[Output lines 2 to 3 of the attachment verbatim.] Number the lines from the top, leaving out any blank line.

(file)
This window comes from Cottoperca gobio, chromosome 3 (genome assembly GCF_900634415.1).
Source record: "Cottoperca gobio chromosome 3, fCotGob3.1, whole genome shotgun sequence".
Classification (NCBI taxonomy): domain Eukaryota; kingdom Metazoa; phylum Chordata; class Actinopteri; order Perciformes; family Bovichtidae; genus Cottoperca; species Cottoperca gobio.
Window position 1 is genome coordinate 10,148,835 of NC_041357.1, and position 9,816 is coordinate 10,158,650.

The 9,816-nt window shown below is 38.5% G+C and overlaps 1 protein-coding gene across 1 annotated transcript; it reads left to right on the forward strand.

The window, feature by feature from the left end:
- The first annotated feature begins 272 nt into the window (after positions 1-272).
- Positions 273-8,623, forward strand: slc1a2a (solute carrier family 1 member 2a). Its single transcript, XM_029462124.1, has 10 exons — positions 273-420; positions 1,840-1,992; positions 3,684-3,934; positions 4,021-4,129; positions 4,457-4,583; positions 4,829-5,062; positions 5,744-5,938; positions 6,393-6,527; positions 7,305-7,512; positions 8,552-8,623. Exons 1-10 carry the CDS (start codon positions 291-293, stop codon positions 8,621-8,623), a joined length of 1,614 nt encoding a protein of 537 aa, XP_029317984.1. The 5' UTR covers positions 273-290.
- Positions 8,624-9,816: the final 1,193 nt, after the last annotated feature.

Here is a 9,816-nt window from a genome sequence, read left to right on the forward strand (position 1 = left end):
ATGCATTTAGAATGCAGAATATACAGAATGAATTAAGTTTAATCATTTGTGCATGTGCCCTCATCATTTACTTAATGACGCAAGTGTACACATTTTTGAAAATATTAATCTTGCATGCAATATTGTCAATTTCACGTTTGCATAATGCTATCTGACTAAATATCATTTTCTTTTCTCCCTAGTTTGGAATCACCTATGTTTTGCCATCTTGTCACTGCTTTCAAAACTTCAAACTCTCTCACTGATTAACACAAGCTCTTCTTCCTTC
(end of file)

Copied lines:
Source record: "Cottoperca gobio chromosome 3, fCotGob3.1, whole genome shotgun sequence".
Classification (NCBI taxonomy): domain Eukaryota; kingdom Metazoa; phylum Chordata; class Actinopteri; order Perciformes; family Bovichtidae; genus Cottoperca; species Cottoperca gobio.